Hartman Hotz Speaker to Trace History of Islamic Political Vocabulary

FAYETTEVILLE, Ark. Fred Donner, an outspoken critic of the war in Iraq and a leading scholar on the history of early Islam, will discuss “The Development of Early Islamic Political Vocabulary” at 4 p.m. Monday, April 27, in Giffels Auditorium, Old Main, as part of the Hartman Hotz Lecture Series in Law and the Liberal Arts. The lecture is free and open to the public.

Donner, professor of Near Eastern history at the University of Chicago, is a leading scholar in the history of early Islam and a specialist in the origins of Islam, tribal and nomadic society, and Islamic law. He has written several notable books, including The Early Islamic Conquests, in which he examines the role of Arabian pastoral nomadic groups in the seventh-century Islamic conquest movement in Iraq, a time when tribes were integrated into a single new Islamist state.

After closely studying the sources for this early period of Islamic history and coming to doubt their reliability, Donner began a long-term examination that culminated in his book Narratives of Islamic Origins: the Beginnings of Islamic Historical Writing.

He is the editor of Al-Usur al-Wusta, the Bulletin of Middle East Medievalists and is currently working on a study of the militarism of early Islam. He is the author of numerous articles, encyclopedia entries and book reviews on topics such as the formation of the Islamic state and Islamic conceptions of war.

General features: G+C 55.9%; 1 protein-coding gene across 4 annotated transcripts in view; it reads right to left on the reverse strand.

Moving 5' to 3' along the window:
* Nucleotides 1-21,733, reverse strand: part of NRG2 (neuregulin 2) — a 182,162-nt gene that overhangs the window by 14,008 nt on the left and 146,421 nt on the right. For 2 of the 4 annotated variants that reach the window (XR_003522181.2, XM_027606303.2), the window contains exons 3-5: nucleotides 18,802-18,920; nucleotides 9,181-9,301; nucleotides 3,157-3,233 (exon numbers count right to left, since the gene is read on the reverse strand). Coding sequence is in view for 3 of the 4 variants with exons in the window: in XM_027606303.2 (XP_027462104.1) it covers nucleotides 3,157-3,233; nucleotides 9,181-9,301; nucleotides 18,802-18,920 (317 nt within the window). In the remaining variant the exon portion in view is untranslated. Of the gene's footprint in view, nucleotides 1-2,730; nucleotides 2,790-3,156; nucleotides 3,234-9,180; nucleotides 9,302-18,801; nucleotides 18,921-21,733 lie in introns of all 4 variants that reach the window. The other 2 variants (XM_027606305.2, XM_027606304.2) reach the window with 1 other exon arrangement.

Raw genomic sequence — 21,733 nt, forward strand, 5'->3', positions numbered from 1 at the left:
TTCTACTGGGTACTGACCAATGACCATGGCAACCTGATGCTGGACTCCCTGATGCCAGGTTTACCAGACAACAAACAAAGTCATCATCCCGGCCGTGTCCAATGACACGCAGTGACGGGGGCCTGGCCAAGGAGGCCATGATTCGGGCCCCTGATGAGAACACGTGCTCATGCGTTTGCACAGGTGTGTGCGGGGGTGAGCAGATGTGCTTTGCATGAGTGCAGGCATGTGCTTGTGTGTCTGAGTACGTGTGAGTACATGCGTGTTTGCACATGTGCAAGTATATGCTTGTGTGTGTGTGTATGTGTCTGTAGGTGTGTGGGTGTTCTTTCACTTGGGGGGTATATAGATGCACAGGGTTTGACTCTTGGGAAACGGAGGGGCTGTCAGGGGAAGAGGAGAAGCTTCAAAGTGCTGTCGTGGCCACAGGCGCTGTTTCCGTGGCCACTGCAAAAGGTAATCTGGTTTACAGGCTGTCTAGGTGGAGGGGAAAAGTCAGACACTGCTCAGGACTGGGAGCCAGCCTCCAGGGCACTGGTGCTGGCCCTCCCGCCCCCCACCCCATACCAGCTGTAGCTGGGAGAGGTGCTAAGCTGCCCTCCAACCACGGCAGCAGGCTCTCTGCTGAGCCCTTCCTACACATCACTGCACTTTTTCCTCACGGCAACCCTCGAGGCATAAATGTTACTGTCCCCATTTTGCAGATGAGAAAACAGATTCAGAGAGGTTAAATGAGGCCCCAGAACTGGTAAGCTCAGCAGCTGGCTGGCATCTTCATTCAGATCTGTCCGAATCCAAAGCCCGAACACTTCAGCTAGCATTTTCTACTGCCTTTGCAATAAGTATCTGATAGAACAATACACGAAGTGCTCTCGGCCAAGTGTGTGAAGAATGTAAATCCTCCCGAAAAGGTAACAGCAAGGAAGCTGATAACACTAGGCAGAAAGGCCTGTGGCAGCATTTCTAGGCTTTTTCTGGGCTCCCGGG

After earning his doctorate in Near Eastern Studies at Princeton, Donner went on to study at the Middle East Centre for Arab Studies in Shimlan in Lebanon, and the Friedrich-Alexander-Universität in Erlangen, Germany.

More recently, Donner's interests have shifted to the intellectual or ideological factors that were at play in the early expansion of Islam, particularly the significance of militant piety, possibly rooted in an apocalyptic outlook. He is currently at work on a general study of Islamic origins that will attempt to sketch the outlines of this historical process.

In his teaching at the University of Chicago, he focuses on early Islamic history, Islamic social history and aspects of Islamic law. He has also written position statements such as “The Top Ten Reasons to Oppose the War in Iraq” that can be found at http://humanities.uchicago.edu/depts/nelc/facultypages/donner/

The University of Arkansas Hartman Hotz Lectures in Law and Liberal Arts were established by Dr. and Mrs. Palmer Hotz of Foster City, Calif., to honor the memory of his brother, Hartman Hotz. Hartman Hotz was a graduate in history from the J. William Fulbright College of Arts and Sciences. After graduating from Yale University Law School, he joined the faculty of the University of Arkansas School of Law, where he made significant contributions to the study of law.

Many distinguished speakers have participated in this lecture series, among them Chief Justice Warren Burger, G. Edward White, Shirley Abbott, Daisy Bates, Thomas Grisso, George Fletcher and George McGovern.

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